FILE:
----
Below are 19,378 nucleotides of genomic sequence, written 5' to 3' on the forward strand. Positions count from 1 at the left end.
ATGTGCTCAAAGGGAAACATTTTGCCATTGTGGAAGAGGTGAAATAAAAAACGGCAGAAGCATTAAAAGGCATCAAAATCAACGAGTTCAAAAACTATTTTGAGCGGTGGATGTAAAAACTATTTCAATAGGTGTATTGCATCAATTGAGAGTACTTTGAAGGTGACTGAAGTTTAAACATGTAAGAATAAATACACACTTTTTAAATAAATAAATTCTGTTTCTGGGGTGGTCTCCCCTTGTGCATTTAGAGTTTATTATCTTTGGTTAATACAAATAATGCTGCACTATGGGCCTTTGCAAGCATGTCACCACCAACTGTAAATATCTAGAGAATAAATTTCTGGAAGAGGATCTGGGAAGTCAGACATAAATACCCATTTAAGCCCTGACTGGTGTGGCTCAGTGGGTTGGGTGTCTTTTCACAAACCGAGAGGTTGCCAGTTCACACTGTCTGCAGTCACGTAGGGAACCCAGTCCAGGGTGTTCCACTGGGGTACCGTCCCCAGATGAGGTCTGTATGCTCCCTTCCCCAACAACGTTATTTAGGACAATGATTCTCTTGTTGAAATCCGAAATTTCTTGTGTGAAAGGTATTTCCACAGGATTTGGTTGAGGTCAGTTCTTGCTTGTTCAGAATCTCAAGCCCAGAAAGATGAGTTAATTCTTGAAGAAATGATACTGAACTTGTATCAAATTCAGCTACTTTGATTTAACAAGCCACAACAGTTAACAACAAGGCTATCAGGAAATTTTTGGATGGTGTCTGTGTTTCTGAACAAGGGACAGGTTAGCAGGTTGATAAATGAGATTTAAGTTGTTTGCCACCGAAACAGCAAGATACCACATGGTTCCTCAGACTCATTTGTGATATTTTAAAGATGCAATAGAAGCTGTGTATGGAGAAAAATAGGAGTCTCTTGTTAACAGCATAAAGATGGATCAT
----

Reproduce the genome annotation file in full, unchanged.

Below are 19,378 nucleotides of genomic sequence, written 5' to 3' on the forward strand. Positions count from 1 at the left end.
ATGTGCTCAAAGGGAAACATTTTGCCATTGTGGAAGAGGTGAAATAAAAAACGGCAGAAGCATTAAAAGGCATCAAAATCAACGAGTTCAAAAACTATTTTGAGCGGTGGATGTAAAAACTATTTCAATAGGTGTATTGCATCAATTGAGAGTACTTTGAAGGTGACTGAAGTTTAAACATGTAAGAATAAATACACACTTTTTAAATAAATAAATTCTGTTTCTGGGGTGGTCTCCCCTTGTGCATTTAGAGTTTATTATCTTTGGTTAATACAAATAATGCTGCACTATGGGCCTTTGCAAGCATGTCACCACCAACTGTAAATATCTAGAGAATAAATTTCTGGAAGAGGATCTGGGAAGTCAGACATAAATACCCATTTAAGCCCTGACTGGTGTGGCTCAGTGGGTTGGGTGTCTTTTCACAAACCGAGAGGTTGCCAGTTCACACTGTCTGCAGTCACGTAGGGAACCCAGTCCAGGGTGTTCCACTGGGGTACCGTCCCCAGATGAGGTCTGTATGCTCCCTTCCCCAACAACGTTATTTAGGACAATGATTCTCTTGTTGAAATCCGAAATTTCTTGTGTGAAAGGTATTTCCACAGGATTTGGTTGAGGTCAGTTCTTGCTTGTTCAGAATCTCAAGCCCAGAAAGATGAGTTAATTCTTGAAGAAATGATACTGAACTTGTATCAAATTCAGCTACTTTGATTTAACAAGCCACAACAGTTAACAACAAGGCTATCAGGAAATTTTTGGATGGTGTCTGTGTTTCTGAACAAGGGACAGGTTAGCAGGTTGATAAATGAGATTTAAGTTGTTTGCCACCGAAACAGCAAGATACCACATGGTTCCTCAGACTCATTTGTGATATTTTAAAGATGCAATAGAAGCTGTGTATGGAGAAAAATAGGAGTCTCTTGTTAACAGCATAAAGATGGATCAT